1. re: uhockey

                I have to admit I'm with you on that one... I do feel that when going to a high-end restaurant I want to just let go and trust the chef to do whatever he wishes with my palate... so I'm quite surprised that anyone would recommend to go ALC in any fine-dining establishment. However reading the board for a while now, I do trust Souphie's advises ...

                If you do get a chance to have the tasting menu while the person accompanying you goes ALC, please report back on your experience and what you felt the differences were !

                1. re: Rio Yeti

                  We likely will be doing just that - and I've heard second hand Souphie's reasoning - it makes sense.

                  I fully admit I tend to prefer esoteric and stylized food as long as it is good - I love the jarring manner in which Gagnaire tries to make things work. Admittedly I'd be a little miffed if half the meal was items that did not work, but I can afford a miss here or there when 40 plates are served. (this was not souphie's complaint, but the complaint of many re: Gagnaire)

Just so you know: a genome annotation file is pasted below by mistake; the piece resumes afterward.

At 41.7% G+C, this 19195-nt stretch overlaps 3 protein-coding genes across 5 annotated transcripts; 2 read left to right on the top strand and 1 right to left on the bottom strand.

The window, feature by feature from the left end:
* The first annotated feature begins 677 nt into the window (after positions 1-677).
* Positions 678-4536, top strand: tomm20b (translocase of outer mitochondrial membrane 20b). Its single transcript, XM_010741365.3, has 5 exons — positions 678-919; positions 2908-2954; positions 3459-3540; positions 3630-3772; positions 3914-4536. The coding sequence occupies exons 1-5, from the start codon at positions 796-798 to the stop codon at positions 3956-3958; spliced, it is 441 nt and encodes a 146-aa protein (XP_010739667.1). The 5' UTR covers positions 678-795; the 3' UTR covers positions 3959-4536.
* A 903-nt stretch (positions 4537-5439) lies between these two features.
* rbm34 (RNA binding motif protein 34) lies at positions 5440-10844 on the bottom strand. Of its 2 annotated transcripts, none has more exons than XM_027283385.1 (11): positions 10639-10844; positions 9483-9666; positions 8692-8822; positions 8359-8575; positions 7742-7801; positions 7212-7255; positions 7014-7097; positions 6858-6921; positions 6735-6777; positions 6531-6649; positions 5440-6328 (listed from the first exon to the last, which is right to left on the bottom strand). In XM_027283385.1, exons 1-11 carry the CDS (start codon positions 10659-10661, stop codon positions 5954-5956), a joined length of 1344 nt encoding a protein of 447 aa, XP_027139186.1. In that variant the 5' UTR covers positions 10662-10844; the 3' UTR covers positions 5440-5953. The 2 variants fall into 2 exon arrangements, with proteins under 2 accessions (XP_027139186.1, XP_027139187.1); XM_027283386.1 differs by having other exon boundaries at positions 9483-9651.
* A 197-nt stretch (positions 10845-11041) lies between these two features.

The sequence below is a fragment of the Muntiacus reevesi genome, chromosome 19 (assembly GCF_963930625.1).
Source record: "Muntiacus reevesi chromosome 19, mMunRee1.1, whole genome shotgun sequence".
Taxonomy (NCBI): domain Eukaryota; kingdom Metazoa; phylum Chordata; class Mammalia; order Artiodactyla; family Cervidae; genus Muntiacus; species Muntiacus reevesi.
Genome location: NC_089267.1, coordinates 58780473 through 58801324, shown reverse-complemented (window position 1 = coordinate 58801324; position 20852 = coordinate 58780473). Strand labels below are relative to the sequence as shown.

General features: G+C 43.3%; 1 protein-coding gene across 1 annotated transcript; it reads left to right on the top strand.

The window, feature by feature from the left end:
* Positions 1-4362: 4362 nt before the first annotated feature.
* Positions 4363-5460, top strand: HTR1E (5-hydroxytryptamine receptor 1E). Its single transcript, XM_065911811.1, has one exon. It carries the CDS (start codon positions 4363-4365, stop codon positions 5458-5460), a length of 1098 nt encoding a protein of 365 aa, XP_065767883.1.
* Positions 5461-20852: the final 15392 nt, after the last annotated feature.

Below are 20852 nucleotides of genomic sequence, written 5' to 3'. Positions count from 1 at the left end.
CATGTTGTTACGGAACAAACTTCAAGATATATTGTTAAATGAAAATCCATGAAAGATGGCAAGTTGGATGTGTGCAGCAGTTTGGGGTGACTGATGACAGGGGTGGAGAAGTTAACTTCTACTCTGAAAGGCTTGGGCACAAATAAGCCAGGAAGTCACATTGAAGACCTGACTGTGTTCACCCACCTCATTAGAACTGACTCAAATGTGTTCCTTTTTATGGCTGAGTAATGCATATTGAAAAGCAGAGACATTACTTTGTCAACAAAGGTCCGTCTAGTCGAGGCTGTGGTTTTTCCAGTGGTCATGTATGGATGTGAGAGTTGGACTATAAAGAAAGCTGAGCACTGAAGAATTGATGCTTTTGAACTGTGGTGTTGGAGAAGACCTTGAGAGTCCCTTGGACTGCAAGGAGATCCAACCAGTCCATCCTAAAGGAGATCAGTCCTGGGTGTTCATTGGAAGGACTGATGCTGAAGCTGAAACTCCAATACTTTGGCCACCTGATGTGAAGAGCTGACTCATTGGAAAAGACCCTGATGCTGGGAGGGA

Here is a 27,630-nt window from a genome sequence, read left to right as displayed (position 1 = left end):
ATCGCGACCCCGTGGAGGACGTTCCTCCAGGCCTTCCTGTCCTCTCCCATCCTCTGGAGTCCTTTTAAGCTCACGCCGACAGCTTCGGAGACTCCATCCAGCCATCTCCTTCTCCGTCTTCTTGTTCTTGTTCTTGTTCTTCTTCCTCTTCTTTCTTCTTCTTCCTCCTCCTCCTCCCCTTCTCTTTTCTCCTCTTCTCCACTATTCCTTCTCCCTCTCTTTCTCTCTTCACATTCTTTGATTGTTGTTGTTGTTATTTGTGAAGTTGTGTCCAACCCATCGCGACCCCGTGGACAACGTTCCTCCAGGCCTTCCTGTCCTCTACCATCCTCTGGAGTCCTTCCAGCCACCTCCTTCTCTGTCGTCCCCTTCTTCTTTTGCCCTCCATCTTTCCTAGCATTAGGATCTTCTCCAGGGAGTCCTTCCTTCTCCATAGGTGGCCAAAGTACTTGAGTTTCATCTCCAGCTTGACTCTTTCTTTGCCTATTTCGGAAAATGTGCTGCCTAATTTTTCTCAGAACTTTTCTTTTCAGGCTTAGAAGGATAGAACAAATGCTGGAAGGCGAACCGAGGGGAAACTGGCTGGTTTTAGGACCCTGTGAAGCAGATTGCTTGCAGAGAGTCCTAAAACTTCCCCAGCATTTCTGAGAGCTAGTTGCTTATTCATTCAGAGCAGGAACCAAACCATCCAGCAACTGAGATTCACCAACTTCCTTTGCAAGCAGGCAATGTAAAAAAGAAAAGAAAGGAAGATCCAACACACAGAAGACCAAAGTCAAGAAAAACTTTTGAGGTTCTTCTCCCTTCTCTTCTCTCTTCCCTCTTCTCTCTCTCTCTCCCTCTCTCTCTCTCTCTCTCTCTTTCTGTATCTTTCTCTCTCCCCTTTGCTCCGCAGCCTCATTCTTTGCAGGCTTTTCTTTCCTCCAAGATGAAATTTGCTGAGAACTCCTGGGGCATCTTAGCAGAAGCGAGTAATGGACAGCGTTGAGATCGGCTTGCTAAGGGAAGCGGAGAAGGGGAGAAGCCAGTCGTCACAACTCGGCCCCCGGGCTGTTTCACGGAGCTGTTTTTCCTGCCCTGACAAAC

I, as always, will report back in too much detail.


            2. re: Rio Yeti

              Whichever way one orders, one eventually loses count of the number of dishes or courses. There is a separate a la carte cheese menu. For the Menu Degustation, there is usually a course before the dessert that has cheese.

          2. re: souphie

            Weird. I wonder what CH rules are violated when asking why ALC is recommended over tasting menu? Anyone?

            1. re: Porthos

              None is. One would be if I told why.

              1. re: souphie

                Health issues immediately afterwards?

                1. re: Parigi

                  I have to admit, you're really raising everyone's curiosity Souphie... can you at least hint us on the CH rule you would be breaking, that way we can sort of understand what's going on without you actually breaking the rule...?

                  Don't mean to be pushy.

                  1. re: Parigi

                    Mentioning such a thing would really be against the rules. Shame on you.

                    1. re: Parigi

                      Well, my request that Sophie send me a side e-mail regarding the recommendation was removed. Also,health issues would be against the restaurant not tasting vs ALC. Very odd indeed. As far as I can tell its a personal preference sort of thing.

                      1. re: Porthos

                        I am sure whoever removed your post would have the courtesy to give you explanations.

                        1. re: Parigi

                          You would think explaination yet...

              2. Admittedly I went to the US TWIST location, but PG was there that night so I feel safe commenting (that and the fact that I'm going with you so I figure it worthwhile to get into this thread) and agreeing with Souphie.